We report results from a survey of 603 returned migrants and potential first-time migrants who were interviewed in their homes in Mexico by a team of bilingual US and Mexican interviewers during January 2005. The research sites were Tlacuitapa, Jalisco, and Las Animas, Zacatecas, rural communities with high rates of migration to the USA, located in states that traditionally have sent large numbers of migrants to the USA. The research communities were chosen purposively to take advantage of extensive baseline data from previous surveys of migration behavior conducted in these towns (Cornelius 1976, 1991, 1998; Mines 1981; Goldring 1992).
A standardized questionnaire was administered to at least one adult in every dwelling unit that was occupied during the fieldwork period. Because of the small sizes of the populations of the research communities (800–1,500), no sampling was necessary. In each dwelling, the interviewer was instructed first to interview the male head of household. If the male head of household was unavailable throughout the fieldwork period, interviewers were instructed to interview his wife about her husband’s migration experiences. If at that time the wife volunteered that she had migration experience of her own, she was interviewed concerning her own migration experience as well. After interviewing the head of household, the questionnaire was next administered to all sons and daughters of at least 15 years of age. We administered the standardized questionnaire only to people aged 15–65, as we expected to find most of the current and potential migrants in this age range. Of the 603 persons interviewed, 68% were categorized by interviewers as having their principal base in the sending community, whereas 31% were based primarily in the USA and were making short visits to their hometowns at the time of our fieldwork.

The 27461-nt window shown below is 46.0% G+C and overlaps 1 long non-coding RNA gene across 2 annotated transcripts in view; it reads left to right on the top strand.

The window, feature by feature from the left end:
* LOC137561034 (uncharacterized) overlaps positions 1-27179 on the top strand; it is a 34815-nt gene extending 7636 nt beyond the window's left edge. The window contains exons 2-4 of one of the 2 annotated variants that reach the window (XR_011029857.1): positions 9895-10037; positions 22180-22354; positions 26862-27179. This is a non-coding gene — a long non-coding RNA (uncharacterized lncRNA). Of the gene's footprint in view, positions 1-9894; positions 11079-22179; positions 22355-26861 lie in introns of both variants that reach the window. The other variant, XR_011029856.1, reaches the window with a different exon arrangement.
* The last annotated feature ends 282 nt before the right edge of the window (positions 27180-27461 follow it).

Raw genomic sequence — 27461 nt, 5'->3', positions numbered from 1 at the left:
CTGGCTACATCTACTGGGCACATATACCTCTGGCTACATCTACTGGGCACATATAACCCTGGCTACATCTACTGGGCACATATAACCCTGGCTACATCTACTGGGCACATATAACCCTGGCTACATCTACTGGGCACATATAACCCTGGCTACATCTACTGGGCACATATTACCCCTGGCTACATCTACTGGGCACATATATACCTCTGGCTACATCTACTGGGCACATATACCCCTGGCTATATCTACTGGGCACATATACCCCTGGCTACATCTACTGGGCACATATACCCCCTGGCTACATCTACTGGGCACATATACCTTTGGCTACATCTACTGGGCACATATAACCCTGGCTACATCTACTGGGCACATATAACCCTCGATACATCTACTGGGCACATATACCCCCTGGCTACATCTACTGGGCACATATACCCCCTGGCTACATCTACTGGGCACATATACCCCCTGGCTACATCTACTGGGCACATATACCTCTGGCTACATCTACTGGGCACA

The questionnaire contained a total of 143 items (see Cornelius & Lewis 2006, appendix A). In addition to questions pertaining to basic demographic attributes, the questionnaire contained sections on employment and residency in 2004; the migratory history of the family from 1995 to 2005; the migratory history of the interviewee; intentions to migrate in the 12 months following the interview; employment and life in the USA; perceptions of the interviewee’s hometown and his economic situation; and plans for the future. Although most of the questions were closed, open-ended questions were included to elicit more fine-grained information on various aspects of the US migration experience. The average administration time was 50 minutes.